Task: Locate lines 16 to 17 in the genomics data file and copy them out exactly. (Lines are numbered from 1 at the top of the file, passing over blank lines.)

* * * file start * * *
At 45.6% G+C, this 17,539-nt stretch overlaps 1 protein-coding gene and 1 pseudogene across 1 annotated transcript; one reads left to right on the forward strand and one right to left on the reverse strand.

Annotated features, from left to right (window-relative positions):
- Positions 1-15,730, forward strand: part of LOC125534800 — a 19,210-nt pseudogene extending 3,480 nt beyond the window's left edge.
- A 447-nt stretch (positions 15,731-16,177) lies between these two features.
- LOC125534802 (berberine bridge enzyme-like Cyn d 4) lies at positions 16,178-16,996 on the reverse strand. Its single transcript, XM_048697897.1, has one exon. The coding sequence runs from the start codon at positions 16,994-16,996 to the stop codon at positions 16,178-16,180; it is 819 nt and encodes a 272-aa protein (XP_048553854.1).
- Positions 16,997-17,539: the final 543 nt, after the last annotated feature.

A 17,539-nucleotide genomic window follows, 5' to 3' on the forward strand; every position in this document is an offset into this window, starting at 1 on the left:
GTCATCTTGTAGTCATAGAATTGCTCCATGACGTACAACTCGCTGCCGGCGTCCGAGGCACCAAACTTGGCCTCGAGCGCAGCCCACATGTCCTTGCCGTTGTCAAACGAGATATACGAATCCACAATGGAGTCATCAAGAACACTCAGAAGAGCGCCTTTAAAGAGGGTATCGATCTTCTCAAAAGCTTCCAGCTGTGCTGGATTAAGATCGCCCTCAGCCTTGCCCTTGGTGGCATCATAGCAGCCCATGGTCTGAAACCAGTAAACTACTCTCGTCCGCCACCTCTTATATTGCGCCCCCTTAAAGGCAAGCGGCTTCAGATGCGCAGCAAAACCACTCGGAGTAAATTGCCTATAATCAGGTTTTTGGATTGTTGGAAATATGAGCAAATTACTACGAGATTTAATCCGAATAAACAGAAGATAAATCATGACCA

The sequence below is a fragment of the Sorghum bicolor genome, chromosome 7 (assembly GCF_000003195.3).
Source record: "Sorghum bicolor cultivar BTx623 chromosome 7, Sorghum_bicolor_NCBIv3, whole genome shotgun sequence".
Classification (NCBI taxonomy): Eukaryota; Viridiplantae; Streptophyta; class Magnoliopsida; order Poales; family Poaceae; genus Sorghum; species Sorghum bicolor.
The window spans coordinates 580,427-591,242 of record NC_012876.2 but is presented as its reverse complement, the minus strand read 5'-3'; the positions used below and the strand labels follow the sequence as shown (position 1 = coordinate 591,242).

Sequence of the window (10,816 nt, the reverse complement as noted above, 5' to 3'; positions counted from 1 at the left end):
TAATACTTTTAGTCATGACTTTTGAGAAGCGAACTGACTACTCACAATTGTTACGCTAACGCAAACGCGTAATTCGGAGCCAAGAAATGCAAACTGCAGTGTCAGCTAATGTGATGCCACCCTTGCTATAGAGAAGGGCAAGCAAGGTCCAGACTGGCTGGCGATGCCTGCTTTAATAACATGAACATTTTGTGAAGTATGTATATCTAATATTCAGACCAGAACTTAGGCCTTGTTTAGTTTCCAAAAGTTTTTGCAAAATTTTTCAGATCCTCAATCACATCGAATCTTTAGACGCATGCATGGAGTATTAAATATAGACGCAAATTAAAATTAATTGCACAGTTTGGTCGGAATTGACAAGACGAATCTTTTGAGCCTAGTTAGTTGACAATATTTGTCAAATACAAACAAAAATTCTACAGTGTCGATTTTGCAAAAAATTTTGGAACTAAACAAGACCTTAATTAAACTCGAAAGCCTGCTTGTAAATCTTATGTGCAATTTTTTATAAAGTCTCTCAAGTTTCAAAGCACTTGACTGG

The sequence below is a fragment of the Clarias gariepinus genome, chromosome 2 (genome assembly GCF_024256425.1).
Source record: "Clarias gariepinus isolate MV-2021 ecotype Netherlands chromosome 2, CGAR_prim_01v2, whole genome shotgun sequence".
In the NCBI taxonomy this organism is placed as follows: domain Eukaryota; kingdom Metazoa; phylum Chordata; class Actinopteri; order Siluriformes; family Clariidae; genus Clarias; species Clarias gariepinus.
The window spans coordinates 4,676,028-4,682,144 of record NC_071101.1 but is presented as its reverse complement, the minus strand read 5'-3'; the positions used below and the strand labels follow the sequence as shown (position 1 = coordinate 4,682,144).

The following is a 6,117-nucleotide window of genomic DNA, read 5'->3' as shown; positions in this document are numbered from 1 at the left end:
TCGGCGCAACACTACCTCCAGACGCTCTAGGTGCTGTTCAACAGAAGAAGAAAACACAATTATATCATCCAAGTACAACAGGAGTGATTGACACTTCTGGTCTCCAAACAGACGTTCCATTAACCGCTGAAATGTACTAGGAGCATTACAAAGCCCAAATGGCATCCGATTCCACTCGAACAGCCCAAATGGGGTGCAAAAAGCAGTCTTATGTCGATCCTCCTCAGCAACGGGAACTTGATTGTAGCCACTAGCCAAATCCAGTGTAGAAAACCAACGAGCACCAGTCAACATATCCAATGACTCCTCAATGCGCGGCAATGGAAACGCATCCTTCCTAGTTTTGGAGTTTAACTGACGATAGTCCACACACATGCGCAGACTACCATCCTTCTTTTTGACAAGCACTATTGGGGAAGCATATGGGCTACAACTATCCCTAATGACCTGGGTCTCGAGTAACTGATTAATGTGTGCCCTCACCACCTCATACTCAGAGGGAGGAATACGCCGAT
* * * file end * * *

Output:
Source record: "Clarias gariepinus isolate MV-2021 ecotype Netherlands chromosome 2, CGAR_prim_01v2, whole genome shotgun sequence".
In the NCBI taxonomy this organism is placed as follows: domain Eukaryota; kingdom Metazoa; phylum Chordata; class Actinopteri; order Siluriformes; family Clariidae; genus Clarias; species Clarias gariepinus.